Injunction upheld in favor of German Royal Family in World War II compensation case
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Injunction upheld in favor of German Royal Family in World War II compensation case

The Berlin Regional Court upheld a preliminary injunction against a German historian that favored the heirs of the German monarchy Thursday, the latest development in nearly a decade of litigation from the Hohenzollern family seeking to recover royal property seized both before and after World War II.

The action was brought by Crown Prince of Prussia Georg Friedrich, the great-great-grandson of German Emperor Wilhelm II, and sought to help shape the narrative of his family’s participation in World War II and to assist in a compensation judgment favorable to the Hohenzollern dynasty. He alleges his family’s lost property includes hundreds of artifacts, works of art, and properties including Rheinfels Castle, currently publicly owned by the German state.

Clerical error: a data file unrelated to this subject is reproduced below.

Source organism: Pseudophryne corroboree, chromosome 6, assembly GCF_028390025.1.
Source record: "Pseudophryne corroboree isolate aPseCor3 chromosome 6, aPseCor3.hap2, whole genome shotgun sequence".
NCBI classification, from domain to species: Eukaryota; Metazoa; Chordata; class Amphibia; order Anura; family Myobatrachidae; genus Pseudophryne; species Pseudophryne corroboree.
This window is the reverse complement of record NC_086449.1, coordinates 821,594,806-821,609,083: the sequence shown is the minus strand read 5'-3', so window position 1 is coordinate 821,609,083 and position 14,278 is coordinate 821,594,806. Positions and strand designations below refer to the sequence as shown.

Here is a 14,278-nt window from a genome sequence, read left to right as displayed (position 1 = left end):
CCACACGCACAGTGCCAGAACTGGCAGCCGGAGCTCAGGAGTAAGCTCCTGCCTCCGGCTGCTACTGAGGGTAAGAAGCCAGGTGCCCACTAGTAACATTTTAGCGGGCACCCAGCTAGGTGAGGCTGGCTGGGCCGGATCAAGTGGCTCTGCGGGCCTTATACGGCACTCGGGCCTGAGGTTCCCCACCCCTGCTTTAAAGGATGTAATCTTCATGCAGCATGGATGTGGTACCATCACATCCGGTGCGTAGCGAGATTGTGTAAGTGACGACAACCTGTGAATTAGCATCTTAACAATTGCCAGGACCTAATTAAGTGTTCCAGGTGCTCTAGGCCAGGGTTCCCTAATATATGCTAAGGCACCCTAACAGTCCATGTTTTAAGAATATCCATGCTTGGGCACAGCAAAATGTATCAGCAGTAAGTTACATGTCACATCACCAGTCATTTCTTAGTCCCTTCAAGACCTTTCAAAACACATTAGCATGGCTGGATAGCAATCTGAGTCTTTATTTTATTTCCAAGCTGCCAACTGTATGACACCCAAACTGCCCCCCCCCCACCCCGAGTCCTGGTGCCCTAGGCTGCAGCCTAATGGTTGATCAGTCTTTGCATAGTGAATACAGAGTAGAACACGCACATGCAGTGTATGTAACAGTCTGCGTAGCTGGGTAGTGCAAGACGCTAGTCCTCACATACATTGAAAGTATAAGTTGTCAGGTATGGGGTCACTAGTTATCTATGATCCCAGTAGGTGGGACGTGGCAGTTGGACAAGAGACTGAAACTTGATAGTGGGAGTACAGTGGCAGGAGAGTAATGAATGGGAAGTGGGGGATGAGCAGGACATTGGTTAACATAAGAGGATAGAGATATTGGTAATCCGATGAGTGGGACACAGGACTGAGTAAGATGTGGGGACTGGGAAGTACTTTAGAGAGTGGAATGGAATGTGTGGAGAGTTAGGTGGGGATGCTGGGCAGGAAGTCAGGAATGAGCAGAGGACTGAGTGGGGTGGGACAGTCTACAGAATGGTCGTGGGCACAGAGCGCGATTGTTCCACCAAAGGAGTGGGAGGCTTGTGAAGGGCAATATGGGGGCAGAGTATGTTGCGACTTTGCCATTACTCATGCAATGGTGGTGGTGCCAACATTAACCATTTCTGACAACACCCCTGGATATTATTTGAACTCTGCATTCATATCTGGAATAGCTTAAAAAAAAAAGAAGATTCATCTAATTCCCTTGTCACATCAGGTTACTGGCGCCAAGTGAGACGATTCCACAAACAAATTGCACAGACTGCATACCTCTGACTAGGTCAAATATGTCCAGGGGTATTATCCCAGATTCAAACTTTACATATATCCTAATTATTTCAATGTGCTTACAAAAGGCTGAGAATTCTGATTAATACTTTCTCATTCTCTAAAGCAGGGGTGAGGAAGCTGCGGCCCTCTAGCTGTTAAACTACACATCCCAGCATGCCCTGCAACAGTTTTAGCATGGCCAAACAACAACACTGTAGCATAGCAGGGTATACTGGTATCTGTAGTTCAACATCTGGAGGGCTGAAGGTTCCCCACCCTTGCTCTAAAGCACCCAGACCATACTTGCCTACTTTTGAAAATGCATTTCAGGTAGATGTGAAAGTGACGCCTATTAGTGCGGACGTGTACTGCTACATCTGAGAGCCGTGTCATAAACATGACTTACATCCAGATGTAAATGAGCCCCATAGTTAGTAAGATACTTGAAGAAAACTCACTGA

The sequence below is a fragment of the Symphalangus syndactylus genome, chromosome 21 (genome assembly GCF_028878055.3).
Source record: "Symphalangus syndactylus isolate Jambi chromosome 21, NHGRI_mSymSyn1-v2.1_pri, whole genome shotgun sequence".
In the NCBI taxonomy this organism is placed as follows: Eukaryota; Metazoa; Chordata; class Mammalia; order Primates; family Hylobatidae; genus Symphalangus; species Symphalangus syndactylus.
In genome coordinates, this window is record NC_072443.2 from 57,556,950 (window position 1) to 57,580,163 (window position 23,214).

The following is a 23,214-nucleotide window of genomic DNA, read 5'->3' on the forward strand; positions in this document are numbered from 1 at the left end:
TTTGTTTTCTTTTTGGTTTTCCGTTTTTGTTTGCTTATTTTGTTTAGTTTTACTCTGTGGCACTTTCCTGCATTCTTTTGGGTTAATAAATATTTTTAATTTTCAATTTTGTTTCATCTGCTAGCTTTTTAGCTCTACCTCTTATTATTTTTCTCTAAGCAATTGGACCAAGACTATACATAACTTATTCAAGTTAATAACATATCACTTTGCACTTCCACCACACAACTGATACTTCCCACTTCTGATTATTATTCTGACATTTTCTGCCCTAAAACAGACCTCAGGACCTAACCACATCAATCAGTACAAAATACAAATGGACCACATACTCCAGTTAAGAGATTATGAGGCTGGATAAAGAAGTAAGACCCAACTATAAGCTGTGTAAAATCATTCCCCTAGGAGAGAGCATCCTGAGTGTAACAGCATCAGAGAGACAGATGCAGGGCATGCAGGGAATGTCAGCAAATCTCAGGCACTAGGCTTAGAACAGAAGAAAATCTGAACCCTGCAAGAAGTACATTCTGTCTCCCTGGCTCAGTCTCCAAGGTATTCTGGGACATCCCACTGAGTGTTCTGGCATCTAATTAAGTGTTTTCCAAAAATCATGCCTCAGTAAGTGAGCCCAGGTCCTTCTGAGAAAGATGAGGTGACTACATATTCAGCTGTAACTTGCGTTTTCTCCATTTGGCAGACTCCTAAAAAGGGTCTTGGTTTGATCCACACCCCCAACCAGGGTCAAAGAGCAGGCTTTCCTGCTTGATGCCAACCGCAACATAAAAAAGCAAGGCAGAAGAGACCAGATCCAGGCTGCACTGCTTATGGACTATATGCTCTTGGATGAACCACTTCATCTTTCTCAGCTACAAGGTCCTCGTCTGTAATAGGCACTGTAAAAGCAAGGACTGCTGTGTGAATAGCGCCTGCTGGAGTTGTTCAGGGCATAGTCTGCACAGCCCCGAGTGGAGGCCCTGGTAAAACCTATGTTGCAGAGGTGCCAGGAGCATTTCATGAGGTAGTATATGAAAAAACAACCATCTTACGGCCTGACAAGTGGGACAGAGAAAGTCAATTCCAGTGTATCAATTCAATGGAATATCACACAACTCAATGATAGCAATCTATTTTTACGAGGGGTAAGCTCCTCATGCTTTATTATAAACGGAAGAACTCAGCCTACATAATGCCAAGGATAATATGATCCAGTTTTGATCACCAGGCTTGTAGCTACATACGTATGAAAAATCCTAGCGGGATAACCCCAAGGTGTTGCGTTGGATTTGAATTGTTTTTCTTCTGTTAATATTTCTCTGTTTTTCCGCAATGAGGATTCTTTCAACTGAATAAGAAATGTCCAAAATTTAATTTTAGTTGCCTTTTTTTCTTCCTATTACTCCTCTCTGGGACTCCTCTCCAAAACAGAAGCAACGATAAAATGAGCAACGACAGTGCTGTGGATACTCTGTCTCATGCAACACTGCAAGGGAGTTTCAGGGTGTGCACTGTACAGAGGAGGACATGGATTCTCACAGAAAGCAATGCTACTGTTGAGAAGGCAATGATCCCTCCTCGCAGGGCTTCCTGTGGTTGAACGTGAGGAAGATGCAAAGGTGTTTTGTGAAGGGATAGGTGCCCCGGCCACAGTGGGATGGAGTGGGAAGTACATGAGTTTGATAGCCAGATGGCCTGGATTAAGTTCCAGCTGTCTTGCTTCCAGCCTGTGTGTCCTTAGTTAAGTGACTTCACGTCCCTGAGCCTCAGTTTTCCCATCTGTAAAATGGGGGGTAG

The royal Hohenzollern estate, once solely held by the German Kaiser and his family, was largely broken up following World War I, either through seizures by the new German republic or to losses incurred following Soviet occupation after World War II. The German state passed several pieces of legislation after World War II that provided compensation to victims of Nazi policies. Among these was the 1994 Compensation Act, which allowed for compensation both for WW II-era losses to the Nazis and for Cold War-era property seizures by the East German government.

However, the 1994 Act also states that compensation will not be possible for individuals who provided “a considerable contribution” to the Nazi regime. This has raised questions about the Hohlenzollern’s political affiliations in World War II, as the crown prince Wilhelm famously met with Adolf Hitler in the 1930s, arguably contributing to the Nazis’ appearance of political legitimacy.

Thursday’s ruling allows for the continuation of an injunction against historian Winfried Suess, who said in 2019 that the Hohenzollerns had demanded a say in the historic representation of the family in public institutions. The injunction, which forbids Suess from making this claim again, has been criticized as encouraging the promotion of revisionist histories on the family legacy as the Hohenzollerns continue to justify their rights to their lost property. Negotiations on the final status of the Hohenzollern property are expected to continue for the foreseeable future.